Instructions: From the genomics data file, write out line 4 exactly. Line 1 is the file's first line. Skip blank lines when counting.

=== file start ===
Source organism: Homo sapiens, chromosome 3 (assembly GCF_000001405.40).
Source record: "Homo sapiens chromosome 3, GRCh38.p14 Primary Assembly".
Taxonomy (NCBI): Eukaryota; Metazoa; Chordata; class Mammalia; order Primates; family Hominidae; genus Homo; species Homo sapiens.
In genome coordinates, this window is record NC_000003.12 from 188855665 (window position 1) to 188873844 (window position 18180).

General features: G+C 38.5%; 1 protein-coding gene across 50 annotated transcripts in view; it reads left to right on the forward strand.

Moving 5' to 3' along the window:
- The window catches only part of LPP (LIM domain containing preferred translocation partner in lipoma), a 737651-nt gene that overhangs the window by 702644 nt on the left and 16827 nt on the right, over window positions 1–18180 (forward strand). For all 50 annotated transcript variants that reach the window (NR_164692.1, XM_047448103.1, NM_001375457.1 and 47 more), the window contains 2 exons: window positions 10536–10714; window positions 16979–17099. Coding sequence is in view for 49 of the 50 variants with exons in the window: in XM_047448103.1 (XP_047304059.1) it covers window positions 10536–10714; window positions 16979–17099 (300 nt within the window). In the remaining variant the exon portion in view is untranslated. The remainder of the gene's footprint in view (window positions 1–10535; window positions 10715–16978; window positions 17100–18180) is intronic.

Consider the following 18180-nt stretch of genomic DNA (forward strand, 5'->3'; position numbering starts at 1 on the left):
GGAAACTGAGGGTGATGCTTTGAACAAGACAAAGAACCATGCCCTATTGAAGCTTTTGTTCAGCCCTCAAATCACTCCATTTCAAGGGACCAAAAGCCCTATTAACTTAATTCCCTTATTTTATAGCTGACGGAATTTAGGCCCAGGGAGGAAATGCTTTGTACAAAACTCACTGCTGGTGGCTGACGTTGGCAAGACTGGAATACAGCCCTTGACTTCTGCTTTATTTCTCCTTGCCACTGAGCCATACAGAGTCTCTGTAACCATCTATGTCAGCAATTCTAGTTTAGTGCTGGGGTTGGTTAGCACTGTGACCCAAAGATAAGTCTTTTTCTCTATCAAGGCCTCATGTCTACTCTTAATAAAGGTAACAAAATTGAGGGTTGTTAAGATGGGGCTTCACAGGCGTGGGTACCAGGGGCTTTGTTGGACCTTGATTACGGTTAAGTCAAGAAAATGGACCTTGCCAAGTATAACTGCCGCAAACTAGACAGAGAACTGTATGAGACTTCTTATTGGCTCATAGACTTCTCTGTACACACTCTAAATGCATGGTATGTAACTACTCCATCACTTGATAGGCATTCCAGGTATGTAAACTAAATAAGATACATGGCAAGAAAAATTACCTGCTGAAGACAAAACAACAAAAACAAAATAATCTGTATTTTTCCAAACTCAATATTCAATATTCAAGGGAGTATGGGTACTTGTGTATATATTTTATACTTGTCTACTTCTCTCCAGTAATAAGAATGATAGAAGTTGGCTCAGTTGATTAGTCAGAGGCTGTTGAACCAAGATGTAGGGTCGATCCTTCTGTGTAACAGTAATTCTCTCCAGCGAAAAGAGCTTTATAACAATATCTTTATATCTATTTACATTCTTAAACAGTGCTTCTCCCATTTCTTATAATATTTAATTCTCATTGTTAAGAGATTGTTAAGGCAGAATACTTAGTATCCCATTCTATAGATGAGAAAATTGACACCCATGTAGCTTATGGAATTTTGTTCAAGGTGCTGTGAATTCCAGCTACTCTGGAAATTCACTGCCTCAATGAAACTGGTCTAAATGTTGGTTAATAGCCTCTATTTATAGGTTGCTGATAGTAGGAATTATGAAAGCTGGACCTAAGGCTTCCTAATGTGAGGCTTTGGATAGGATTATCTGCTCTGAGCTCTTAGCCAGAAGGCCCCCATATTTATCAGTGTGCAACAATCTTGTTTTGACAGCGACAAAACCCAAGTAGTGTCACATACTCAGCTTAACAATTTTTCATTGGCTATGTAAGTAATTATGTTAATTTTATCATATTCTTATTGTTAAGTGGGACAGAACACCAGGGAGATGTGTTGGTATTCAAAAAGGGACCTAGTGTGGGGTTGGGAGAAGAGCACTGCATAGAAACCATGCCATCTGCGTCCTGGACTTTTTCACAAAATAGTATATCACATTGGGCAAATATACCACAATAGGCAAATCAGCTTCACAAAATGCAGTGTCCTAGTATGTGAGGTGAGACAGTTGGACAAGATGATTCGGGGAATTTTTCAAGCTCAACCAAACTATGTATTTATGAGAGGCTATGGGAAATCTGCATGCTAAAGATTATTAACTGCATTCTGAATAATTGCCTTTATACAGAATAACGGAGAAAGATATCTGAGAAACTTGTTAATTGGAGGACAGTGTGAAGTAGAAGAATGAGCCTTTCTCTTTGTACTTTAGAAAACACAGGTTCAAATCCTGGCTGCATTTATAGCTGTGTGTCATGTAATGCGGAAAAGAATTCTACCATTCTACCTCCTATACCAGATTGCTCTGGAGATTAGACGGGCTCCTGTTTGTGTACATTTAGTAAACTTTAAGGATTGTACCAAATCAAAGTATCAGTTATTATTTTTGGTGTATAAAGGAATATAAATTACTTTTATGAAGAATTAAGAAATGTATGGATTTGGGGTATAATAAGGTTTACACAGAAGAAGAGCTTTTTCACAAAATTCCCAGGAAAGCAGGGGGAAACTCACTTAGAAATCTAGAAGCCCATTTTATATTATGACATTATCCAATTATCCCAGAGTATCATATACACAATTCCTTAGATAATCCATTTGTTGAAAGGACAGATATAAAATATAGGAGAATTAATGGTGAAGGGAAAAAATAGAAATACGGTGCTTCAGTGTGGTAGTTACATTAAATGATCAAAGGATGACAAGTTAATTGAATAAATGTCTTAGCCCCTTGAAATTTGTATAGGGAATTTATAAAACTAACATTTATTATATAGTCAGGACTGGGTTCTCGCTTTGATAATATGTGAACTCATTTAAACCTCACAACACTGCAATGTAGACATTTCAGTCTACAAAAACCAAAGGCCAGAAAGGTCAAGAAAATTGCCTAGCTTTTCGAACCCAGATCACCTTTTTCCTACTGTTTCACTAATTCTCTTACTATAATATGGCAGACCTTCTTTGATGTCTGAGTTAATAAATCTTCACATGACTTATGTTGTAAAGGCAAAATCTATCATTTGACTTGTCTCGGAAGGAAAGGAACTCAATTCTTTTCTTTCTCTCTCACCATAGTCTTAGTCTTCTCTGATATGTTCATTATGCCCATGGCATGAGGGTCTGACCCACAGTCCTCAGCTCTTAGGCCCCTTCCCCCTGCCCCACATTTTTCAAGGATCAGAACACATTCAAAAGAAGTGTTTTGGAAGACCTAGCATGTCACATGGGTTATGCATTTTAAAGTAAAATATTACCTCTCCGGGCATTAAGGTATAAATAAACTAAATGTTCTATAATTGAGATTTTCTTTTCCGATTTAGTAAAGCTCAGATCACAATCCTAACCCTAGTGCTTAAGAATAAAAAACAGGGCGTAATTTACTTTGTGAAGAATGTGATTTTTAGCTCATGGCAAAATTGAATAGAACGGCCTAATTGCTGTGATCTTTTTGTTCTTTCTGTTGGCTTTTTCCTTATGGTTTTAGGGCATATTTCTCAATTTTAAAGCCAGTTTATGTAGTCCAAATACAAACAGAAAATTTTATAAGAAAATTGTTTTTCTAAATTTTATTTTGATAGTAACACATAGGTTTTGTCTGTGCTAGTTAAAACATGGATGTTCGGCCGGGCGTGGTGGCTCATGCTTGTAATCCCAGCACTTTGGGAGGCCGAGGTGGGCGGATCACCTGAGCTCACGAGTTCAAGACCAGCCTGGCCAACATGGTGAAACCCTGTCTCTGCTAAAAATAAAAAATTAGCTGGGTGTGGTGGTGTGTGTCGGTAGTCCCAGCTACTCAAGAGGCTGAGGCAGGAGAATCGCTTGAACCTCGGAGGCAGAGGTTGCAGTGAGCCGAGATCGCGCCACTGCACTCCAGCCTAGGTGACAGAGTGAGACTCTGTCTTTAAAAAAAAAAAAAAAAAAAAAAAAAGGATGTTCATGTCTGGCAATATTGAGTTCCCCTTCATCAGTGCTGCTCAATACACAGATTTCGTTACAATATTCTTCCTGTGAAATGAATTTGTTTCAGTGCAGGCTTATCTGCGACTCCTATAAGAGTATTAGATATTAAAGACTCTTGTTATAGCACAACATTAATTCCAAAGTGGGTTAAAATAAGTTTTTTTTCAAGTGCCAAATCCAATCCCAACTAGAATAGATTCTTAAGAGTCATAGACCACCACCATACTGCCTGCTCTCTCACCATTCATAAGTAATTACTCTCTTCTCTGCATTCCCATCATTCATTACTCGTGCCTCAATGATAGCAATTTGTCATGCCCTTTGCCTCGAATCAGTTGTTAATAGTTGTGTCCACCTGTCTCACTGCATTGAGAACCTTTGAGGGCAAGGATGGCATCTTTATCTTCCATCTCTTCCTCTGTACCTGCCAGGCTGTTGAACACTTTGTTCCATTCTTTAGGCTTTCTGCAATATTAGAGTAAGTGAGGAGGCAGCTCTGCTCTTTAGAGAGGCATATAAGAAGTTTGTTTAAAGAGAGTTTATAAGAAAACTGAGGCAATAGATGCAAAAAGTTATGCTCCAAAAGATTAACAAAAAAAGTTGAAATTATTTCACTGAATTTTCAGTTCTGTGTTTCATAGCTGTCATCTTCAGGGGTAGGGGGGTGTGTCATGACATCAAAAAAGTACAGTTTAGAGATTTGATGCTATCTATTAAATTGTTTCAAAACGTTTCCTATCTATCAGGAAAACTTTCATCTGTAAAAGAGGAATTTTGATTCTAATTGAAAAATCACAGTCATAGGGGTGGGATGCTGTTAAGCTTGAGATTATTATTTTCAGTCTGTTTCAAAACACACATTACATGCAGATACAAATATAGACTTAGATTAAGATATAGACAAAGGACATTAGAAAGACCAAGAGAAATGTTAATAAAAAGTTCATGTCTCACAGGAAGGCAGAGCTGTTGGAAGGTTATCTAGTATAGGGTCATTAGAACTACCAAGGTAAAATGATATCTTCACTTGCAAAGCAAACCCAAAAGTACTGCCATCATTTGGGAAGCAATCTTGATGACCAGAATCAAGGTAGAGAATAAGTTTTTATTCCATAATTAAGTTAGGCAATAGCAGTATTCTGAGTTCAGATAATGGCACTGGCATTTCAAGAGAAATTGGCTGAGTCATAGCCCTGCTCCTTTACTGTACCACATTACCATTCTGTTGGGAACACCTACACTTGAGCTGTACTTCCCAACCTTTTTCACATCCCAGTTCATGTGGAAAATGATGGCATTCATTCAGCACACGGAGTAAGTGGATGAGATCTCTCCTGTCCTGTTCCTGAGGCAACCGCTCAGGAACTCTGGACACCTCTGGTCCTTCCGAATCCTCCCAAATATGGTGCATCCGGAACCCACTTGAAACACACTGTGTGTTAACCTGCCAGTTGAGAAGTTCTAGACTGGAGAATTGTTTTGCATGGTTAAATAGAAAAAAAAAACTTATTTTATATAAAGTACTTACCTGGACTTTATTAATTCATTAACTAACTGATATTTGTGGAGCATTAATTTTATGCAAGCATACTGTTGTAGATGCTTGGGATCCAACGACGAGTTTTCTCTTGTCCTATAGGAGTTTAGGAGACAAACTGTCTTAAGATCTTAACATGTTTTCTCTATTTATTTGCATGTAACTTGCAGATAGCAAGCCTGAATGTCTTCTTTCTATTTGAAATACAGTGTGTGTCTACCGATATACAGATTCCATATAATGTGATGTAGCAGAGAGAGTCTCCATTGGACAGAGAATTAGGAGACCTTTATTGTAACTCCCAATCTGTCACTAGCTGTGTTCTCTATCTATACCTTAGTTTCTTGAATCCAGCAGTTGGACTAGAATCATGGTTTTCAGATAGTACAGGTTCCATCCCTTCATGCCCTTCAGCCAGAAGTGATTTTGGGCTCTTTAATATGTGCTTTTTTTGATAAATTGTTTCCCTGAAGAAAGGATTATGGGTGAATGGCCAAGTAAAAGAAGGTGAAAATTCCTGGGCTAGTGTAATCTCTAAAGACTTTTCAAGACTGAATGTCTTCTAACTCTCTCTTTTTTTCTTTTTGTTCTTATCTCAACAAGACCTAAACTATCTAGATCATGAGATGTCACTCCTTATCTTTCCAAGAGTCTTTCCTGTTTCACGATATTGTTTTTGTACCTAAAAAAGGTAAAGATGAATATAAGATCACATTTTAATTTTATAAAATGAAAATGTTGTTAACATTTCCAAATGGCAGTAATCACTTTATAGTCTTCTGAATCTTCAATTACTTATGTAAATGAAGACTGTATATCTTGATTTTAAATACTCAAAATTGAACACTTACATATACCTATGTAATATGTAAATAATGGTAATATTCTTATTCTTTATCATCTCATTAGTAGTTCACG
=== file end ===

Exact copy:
In genome coordinates, this window is record NC_000003.12 from 188855665 (window position 1) to 188873844 (window position 18180).